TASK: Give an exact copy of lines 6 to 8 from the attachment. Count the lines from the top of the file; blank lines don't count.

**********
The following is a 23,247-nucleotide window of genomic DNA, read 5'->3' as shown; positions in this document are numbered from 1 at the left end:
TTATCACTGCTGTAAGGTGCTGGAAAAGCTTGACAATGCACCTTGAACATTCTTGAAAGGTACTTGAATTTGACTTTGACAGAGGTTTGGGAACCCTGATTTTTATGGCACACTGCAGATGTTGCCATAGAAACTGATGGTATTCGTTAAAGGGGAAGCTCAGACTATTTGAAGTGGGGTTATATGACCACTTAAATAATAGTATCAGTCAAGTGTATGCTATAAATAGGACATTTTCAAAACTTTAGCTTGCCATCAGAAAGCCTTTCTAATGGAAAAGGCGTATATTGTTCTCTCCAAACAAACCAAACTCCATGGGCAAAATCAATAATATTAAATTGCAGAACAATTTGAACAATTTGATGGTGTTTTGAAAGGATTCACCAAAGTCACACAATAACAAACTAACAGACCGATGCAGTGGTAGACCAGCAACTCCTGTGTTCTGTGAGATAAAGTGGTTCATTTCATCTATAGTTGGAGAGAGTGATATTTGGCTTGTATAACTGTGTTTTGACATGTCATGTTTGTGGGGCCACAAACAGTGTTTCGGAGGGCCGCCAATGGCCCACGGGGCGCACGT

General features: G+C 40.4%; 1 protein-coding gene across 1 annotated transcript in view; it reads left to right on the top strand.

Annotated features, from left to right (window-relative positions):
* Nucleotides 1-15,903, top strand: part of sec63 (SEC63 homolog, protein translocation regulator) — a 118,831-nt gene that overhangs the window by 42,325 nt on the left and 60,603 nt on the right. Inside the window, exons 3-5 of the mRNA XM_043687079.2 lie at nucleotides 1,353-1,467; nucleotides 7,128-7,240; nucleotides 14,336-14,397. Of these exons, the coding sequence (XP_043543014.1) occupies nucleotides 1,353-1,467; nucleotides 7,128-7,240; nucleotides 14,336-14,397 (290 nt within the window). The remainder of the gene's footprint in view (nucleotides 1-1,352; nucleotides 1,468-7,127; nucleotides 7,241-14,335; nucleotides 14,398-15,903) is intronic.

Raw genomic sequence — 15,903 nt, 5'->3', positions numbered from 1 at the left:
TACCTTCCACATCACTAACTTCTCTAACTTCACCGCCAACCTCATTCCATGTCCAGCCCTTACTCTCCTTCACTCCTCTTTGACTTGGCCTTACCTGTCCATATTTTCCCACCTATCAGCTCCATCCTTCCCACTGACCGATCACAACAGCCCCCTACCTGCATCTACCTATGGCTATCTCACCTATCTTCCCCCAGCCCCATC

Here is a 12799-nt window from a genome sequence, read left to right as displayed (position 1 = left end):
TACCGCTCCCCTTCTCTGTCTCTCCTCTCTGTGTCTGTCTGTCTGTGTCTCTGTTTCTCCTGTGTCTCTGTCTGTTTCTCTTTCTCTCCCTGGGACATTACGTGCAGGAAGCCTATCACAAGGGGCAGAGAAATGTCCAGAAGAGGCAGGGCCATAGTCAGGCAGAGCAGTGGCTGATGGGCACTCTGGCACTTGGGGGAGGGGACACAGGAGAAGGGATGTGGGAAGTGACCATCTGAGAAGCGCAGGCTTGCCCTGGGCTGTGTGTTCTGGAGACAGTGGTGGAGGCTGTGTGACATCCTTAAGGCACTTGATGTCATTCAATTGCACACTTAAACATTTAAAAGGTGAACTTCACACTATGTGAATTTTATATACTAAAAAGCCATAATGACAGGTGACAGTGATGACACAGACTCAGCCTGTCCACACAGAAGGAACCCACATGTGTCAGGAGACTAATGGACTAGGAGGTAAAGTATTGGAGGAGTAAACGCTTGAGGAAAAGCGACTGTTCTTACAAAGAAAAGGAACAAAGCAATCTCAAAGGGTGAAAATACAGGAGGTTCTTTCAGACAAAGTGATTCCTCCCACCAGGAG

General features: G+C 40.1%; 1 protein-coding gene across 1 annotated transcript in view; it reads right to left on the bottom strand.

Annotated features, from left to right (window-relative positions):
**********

Raw genomic sequence — 15,903 nt, 5'->3', positions numbered from 1 at the left:
TACCTTCCACATCACTAACTTCTCTAACTTCACCGCCAACCTCATTCCATGTCCAGCCCTTACTCTCCTTCACTCCTCTTTGACTTGGCCTTACCTGTCCATATTTTCCCACCTATCAGCTCCATCCTTCCCACTGACCGATCACAACAGCCCCCTACCTGCATCTACCTATGGCTATCTCACCTATCTTCCCCCAGCCCCATC

Here is a 12799-nt window from a genome sequence, read left to right as displayed (position 1 = left end):